Whither thou goest: Pope speaks openly of ways his pontificate may end

Pope Benedict XVI places a white stole on the remains of St. Celestine V, a 13th-century pope, during his 2009 visit to the earthquake-damaged Basilica of Santa Maria di Collemaggio in L'Aquila, Italy. St. Celestine was the last pope to voluntarily resig n before Pope Benedict stepped down in February 2013. (CNS/Reuters/L'Osservatore Romano)

Vatican City — Sympathizing with all the unknowns facing young people today, Pope Francis -- half joking -- said it is easier for a pope because he knows where his earthly life will end.

"I think the pope's definitive path is more certain. Where will the pope end up? There, in that tomb," in St. Peter's Basilica where most popes are buried, he said June 28 to a group of young men involved in a vocational discernment process run by the Diocese of Rome.

But that is not the way things turned out for St. Celestine V, who until 2013 was known as the last pope to voluntarily resign. When he renounced the papacy in December 1294, after only five months in office, his successor had him imprisoned. He died in custody and, eventually, his remains were interred in L'Aquila, the town where the cardinals had met and elected him pope.

Francis was scheduled to open a special Celestinian Year July 5 in Isernia, the southern Italian city that claims to be where St. Celestine was born 800 years ago. The date of Francis' visit is the anniversary of St. Celestine's election as pope.

Celestine had issued a decree making it theoretically possible for a pope to voluntarily leave office. A week later, he invoked the decree, citing his lack of physical strength and desire to return to his life of prayer as a hermit. More than 700 years later, the possibility of papal resignations still is ensured in the law of the church, although it is not very detailed.

"If it happens that the Roman Pontiff resigns his office, it is required for validity that the resignation is made freely and properly manifested but not that it is accepted by anyone," according to Canon 332.2 of the Code of Canon Law.

In office for more than 15 months, Francis has not been coy about the possibility of a pope resigning. In fact, he has said that given how smoothly things have gone since Pope Benedict XVI shocked the world by resigning in February 2013, the position of retired pope has become "an institution."

On the way back from the Holy Land in May, he told reporters that Benedict had "opened a door, a door to retired popes. Will there be others? God knows. But this door is open."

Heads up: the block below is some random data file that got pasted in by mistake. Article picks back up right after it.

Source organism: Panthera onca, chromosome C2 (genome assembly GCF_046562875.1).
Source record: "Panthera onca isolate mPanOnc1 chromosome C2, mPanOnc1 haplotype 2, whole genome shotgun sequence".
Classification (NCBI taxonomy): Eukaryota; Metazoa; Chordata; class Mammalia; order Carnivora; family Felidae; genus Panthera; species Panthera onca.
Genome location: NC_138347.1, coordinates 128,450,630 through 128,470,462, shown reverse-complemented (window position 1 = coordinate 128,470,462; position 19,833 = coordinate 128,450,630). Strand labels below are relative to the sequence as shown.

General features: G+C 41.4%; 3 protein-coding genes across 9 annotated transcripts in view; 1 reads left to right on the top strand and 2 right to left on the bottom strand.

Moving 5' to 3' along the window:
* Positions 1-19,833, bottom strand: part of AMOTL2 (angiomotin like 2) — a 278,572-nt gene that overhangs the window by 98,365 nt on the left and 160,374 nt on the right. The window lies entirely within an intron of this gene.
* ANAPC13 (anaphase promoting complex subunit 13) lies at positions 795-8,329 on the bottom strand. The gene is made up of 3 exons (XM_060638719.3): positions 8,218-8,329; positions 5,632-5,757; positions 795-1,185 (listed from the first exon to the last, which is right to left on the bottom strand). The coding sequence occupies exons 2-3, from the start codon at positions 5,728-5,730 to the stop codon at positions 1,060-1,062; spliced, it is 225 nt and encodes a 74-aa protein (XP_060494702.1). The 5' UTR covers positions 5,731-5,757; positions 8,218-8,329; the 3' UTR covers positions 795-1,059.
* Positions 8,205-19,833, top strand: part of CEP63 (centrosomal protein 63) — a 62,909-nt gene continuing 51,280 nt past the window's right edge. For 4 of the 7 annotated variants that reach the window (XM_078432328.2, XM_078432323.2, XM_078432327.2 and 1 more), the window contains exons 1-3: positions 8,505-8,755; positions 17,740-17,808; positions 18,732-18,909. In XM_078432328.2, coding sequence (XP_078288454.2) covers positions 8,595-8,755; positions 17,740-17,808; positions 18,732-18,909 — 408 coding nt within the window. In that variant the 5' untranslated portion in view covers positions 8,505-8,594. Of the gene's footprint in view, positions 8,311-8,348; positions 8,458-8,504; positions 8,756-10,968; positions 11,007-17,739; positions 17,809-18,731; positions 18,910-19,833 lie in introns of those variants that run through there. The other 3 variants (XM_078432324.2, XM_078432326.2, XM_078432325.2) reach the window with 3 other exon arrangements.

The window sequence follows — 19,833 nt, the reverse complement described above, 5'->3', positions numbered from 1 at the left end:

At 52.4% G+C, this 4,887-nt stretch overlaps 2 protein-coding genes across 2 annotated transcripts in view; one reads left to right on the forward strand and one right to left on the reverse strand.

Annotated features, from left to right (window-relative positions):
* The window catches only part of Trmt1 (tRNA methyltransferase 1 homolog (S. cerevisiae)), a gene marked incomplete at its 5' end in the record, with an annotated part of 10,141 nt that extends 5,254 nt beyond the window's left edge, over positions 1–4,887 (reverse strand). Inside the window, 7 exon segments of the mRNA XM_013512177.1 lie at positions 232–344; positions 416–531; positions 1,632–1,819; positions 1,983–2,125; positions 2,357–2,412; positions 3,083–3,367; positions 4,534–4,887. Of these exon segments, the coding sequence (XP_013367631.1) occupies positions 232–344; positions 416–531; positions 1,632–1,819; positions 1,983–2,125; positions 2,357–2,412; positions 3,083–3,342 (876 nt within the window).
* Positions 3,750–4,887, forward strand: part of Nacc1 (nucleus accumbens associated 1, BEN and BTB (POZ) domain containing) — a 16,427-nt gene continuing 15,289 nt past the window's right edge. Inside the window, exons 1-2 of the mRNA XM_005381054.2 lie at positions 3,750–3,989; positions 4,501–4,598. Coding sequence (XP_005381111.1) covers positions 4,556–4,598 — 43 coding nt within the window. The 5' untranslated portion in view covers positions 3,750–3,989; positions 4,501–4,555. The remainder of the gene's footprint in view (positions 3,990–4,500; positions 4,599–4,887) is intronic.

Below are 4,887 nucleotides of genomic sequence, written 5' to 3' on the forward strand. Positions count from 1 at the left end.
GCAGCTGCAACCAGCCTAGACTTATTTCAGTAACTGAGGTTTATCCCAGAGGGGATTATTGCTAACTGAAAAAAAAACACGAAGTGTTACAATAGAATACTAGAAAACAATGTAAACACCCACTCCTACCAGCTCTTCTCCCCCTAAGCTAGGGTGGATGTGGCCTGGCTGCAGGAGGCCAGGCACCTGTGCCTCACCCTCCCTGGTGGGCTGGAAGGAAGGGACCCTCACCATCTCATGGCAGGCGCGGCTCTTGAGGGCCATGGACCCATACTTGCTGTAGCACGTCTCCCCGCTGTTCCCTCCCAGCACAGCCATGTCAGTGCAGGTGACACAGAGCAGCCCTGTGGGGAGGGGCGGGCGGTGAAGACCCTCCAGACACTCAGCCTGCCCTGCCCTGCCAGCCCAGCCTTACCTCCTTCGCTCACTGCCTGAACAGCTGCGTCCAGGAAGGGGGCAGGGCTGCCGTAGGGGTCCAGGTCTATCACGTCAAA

As for himself, he said, "I will do what the Lord tells me to do. Pray and seek God's will."

"A pope who feels that his strength is failing -- because these days we are living longer -- has to ask the same questions Pope Benedict asked," he said.

However, on more than one occasion, Francis also has mentioned the possibility of dying in office.

In an interview June 29 with the Italian television news station TGCom 24, Cardinal Angelo Comastri, archpriest of St. Peter's Basilica, said "a few days ago" he and Francis were walking in the grotto under the basilica and passed the chapel where the tomb of St. John Paul II had been before his beatification in 2011.

"He said, jokingly -- but underneath his meaning was clear -- he said, 'Don't forget, leave that one for me,'" the 70-year-old cardinal said. "And I, joking in return, said, 'Holy Father, let's see who gets there first.'"

Comastri said it had nothing to do with the 77-year-old pope's health, even though just a few days earlier the pope canceled a visit to a hospital and university at the last minute. "For a Christian," the cardinal said, "physical death flings us into the arms of God... This is why the pope can be so serene about the prospect of his own death."

Such talk is not new for Francis. As archbishop of Buenos Aires, he discussed the topic with two journalists for the 2010 book, "El Jesuita." Asked if he ever thought of his own death, he responded, "For a while now it's been a daily companion of mine. I'm over 70 years old and the thread of life I have left on the reel isn't long."

Comastri told the television station, "Overall, his health is good. The pope is generous and sometimes he accepts more commitments than he has strength for, so once in a while he is forced to say, 'I can't do it anymore. I have to stop for a moment.' But it's just to catch his breath."

Francis might not disagree with Comastri's diagnosis. Earlier in June, opening the annual Rome diocesan pastoral conference, the pope ended with his usual blessing and request that people pray for him. But he added, "My work is not easy" and, smiling, he said, "it's a bit unhealthy."

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